Research suggests 45% of heart attacks have no noticeable symptoms

New Delhi: As per studies, a silent heart attack is often symptomless but the risk of a person dying is the same as that during a symptomatic heart attack. Though silent heart attacks strike men more often than women, the latter are equally at risk.

About 45 percent of all heart attacks are silent, according to a research. On World Heart Day, awareness needs to be raised on this condition and that it becomes apparent only during a chance electrogram indicating damage to heart muscles.

Silent heart attacks occur when blood flow to the heart muscle is severely reduced or cut off completely. Statistics indicate that about 25 percent of all heart attacks occur in people below the age of 40 years. The classic symptoms of a silent heart attack such as fatigue or physical discomfort, poor sleep, and age-related ache or pain are often confused as gastric reflux, indigestion, and heartburn.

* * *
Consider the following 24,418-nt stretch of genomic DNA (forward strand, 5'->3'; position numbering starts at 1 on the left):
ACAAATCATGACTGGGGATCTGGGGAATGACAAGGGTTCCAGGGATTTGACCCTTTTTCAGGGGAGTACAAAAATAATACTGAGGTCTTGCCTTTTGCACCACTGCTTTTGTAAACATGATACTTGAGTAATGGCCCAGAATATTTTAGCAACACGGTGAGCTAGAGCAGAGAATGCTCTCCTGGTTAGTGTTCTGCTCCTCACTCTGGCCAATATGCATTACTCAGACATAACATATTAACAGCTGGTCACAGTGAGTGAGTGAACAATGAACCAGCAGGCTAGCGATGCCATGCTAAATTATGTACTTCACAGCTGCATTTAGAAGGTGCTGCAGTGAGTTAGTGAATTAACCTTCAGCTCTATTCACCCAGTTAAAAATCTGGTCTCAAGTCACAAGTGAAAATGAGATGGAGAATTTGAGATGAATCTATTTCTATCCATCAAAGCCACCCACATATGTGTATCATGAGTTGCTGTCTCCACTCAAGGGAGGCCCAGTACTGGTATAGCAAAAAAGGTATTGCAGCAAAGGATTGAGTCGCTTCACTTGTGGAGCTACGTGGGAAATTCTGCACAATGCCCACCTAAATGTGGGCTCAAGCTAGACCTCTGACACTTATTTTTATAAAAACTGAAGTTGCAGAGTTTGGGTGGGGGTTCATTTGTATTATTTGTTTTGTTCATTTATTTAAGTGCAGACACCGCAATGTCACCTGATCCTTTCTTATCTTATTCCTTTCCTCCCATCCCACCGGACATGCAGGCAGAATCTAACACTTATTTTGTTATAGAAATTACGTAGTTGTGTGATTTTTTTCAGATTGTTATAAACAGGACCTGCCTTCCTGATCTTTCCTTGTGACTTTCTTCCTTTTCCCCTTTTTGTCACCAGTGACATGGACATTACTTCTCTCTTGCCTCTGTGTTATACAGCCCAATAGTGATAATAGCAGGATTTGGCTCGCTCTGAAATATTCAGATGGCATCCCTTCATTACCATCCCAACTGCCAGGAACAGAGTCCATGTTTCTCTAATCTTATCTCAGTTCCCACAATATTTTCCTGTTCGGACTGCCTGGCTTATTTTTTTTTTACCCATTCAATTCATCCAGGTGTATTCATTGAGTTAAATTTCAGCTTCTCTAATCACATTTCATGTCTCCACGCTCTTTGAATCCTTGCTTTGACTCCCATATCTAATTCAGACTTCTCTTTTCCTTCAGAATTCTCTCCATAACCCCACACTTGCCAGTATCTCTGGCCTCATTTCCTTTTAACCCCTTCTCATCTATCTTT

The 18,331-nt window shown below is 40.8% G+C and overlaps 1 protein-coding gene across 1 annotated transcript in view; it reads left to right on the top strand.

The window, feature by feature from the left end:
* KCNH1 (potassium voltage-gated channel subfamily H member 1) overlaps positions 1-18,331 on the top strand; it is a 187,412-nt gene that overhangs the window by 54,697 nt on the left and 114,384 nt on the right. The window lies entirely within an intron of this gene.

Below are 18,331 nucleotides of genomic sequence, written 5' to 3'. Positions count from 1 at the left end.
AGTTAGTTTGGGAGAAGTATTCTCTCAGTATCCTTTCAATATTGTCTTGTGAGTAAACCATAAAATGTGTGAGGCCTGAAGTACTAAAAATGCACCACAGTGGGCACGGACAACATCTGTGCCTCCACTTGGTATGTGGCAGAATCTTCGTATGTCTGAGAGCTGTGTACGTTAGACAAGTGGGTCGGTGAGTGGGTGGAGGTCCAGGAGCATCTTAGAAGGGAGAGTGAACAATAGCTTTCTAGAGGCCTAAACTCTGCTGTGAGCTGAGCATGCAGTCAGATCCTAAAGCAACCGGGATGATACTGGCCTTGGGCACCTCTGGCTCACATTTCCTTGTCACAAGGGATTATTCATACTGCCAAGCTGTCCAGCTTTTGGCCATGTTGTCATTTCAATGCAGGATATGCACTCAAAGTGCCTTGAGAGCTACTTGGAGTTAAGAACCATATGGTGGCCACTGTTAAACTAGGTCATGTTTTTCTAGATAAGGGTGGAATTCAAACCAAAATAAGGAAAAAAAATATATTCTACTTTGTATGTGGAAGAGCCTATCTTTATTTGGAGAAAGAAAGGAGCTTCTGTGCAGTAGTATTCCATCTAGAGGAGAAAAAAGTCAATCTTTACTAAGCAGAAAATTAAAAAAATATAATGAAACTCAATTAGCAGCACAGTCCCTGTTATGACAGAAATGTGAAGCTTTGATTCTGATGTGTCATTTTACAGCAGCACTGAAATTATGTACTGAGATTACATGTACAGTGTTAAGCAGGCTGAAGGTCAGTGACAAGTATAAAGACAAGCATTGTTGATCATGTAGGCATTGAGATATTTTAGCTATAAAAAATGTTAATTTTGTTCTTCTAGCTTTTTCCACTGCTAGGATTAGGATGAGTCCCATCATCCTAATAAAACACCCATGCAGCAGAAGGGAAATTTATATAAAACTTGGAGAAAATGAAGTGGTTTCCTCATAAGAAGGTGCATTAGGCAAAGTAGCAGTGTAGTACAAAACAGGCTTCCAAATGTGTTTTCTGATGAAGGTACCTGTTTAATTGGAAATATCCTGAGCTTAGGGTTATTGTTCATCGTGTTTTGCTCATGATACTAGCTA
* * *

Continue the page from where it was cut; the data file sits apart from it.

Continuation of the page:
Speaking about this, Dr Suman Bhandari of Fortis Hospital, Noida, said, "The outcome of a silent heart attack is as bad as one whose symptoms are detected. However, there is a lack of knowledge about these signs, which can delay timely diagnosis and treatment."

"At times, the location of pain can be misdiagnosed. For instance, some people feel a discomfort in the center of the chest as opposed to a sharp pain on the left side, a symptom often associated with heart attack. Many people also feel completely normal during and after a silent heart attack which further increases the probability of missing the warning signs. Recurring silent heart attacks can cause scarring and damage to the heart. In the absence of treatment, this condition multiplies the risk of a second and potentially more harmful heart attack."

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